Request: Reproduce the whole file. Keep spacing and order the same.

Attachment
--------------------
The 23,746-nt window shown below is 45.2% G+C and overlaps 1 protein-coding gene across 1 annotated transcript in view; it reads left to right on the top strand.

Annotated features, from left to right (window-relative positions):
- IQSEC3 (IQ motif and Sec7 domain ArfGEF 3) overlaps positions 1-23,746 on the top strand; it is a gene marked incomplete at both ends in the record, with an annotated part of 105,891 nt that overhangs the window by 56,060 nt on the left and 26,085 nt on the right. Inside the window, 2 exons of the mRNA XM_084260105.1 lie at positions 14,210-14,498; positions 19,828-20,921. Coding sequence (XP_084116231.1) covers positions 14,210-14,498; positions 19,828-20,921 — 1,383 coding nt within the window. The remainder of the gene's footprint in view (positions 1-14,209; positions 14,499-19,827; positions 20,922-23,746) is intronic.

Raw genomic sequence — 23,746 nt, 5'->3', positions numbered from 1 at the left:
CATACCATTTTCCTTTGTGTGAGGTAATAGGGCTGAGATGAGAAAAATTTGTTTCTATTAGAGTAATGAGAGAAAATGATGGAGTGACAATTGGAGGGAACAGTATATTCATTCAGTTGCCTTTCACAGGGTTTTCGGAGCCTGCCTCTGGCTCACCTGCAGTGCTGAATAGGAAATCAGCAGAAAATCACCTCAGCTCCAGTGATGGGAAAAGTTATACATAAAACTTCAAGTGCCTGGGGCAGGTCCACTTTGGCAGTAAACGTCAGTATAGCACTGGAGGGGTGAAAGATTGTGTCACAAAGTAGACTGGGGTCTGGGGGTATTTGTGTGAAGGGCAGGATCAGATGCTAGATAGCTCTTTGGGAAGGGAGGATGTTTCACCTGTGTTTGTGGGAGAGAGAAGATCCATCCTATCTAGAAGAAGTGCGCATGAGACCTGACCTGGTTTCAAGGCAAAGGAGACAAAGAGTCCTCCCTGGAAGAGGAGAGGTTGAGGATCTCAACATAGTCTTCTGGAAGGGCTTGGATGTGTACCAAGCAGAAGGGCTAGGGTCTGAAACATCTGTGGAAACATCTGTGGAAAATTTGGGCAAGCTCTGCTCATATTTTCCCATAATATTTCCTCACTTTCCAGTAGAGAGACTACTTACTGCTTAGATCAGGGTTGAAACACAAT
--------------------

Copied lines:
The 23,746-nt window shown below is 45.2% G+C and overlaps 1 protein-coding gene across 1 annotated transcript in view; it reads left to right on the top strand.

Annotated features, from left to right (window-relative positions):
- IQSEC3 (IQ motif and Sec7 domain ArfGEF 3) overlaps positions 1-23,746 on the top strand; it is a gene marked incomplete at both ends in the record, with an annotated part of 105,891 nt that overhangs the window by 56,060 nt on the left and 26,085 nt on the right. Inside the window, 2 exons of the mRNA XM_084260105.1 lie at positions 14,210-14,498; positions 19,828-20,921. Coding sequence (XP_084116231.1) covers positions 14,210-14,498; positions 19,828-20,921 — 1,383 coding nt within the window. The remainder of the gene's footprint in view (positions 1-14,209; positions 14,499-19,827; positions 20,922-23,746) is intronic.

Raw genomic sequence — 23,746 nt, 5'->3', positions numbered from 1 at the left:
CATACCATTTTCCTTTGTGTGAGGTAATAGGGCTGAGATGAGAAAAATTTGTTTCTATTAGAGTAATGAGAGAAAATGATGGAGTGACAATTGGAGGGAACAGTATATTCATTCAGTTGCCTTTCACAGGGTTTTCGGAGCCTGCCTCTGGCTCACCTGCAGTGCTGAATAGGAAATCAGCAGAAAATCACCTCAGCTCCAGTGATGGGAAAAGTTATACATAAAACTTCAAGTGCCTGGGGCAGGTCCACTTTGGCAGTAAACGTCAGTATAGCACTGGAGGGGTGAAAGATTGTGTCACAAAGTAGACTGGGGTCTGGGGGTATTTGTGTGAAGGGCAGGATCAGATGCTAGATAGCTCTTTGGGAAGGGAGGATGTTTCACCTGTGTTTGTGGGAGAGAGAAGATCCATCCTATCTAGAAGAAGTGCGCATGAGACCTGACCTGGTTTCAAGGCAAAGGAGACAAAGAGTCCTCCCTGGAAGAGGAGAGGTTGAGGATCTCAACATAGTCTTCTGGAAGGGCTTGGATGTGTACCAAGCAGAAGGGCTAGGGTCTGAAACATCTGTGGAAACATCTGTGGAAAATTTGGGCAAGCTCTGCTCATATTTTCCCATAATATTTCCTCACTTTCCAGTAGAGAGACTACTTACTGCTTAGATCAGGGTTGAAACACAAT